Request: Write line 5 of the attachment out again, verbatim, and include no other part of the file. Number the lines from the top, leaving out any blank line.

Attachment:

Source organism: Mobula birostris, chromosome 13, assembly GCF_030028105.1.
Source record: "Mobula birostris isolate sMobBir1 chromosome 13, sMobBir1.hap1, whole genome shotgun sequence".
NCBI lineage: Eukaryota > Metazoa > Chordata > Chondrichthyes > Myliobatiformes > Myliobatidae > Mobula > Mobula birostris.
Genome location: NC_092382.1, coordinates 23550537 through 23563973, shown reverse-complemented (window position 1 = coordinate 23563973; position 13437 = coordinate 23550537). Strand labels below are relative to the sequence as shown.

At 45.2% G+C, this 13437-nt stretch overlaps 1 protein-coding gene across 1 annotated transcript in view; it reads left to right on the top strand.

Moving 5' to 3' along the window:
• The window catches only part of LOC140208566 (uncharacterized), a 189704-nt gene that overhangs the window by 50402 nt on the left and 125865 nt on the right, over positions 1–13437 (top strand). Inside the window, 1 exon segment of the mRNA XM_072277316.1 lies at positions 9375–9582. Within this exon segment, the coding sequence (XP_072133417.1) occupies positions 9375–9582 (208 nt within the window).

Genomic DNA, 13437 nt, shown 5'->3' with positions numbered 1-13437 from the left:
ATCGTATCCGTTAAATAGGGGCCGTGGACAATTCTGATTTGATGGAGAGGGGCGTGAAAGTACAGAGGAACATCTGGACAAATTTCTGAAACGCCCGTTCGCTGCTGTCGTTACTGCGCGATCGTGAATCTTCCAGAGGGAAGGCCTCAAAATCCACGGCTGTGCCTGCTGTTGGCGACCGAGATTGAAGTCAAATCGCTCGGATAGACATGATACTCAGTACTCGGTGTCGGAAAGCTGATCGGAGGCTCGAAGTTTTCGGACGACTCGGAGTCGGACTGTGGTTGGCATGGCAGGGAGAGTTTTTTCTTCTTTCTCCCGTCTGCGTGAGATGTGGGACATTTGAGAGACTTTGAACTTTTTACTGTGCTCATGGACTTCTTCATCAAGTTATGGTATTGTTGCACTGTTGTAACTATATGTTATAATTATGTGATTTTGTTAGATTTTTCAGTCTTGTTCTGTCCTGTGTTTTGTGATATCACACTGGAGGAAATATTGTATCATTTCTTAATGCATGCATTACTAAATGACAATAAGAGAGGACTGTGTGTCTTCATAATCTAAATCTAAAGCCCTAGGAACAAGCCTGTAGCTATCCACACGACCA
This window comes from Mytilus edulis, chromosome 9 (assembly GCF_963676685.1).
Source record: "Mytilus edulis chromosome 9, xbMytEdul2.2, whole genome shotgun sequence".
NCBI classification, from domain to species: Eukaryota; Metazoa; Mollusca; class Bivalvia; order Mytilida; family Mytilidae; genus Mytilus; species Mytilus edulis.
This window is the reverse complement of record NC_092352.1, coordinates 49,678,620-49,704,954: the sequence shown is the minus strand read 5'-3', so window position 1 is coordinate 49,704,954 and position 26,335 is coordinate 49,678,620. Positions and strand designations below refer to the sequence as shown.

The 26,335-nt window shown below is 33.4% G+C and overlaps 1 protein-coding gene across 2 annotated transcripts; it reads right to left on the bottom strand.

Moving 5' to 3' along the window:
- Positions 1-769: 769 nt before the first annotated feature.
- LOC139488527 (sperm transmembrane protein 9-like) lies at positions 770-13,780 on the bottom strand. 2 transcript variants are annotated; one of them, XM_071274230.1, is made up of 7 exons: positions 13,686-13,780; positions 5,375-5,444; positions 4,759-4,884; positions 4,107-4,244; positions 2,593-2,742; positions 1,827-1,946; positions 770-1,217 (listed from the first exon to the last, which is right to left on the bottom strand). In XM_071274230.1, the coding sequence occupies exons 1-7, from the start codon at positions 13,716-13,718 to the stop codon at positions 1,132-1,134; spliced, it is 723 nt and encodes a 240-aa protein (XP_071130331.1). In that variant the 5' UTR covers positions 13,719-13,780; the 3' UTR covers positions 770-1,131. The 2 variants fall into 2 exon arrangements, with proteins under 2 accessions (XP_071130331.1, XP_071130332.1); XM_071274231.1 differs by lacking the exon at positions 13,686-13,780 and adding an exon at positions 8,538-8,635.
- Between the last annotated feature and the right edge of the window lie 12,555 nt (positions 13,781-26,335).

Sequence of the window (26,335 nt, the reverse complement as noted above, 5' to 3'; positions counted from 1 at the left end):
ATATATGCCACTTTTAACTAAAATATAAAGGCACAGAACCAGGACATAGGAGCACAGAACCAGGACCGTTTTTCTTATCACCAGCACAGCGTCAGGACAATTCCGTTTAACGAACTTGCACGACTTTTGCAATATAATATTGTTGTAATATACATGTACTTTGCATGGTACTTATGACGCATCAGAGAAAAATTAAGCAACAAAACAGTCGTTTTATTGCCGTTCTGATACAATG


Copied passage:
At 45.2% G+C, this 13437-nt stretch overlaps 1 protein-coding gene across 1 annotated transcript in view; it reads left to right on the top strand.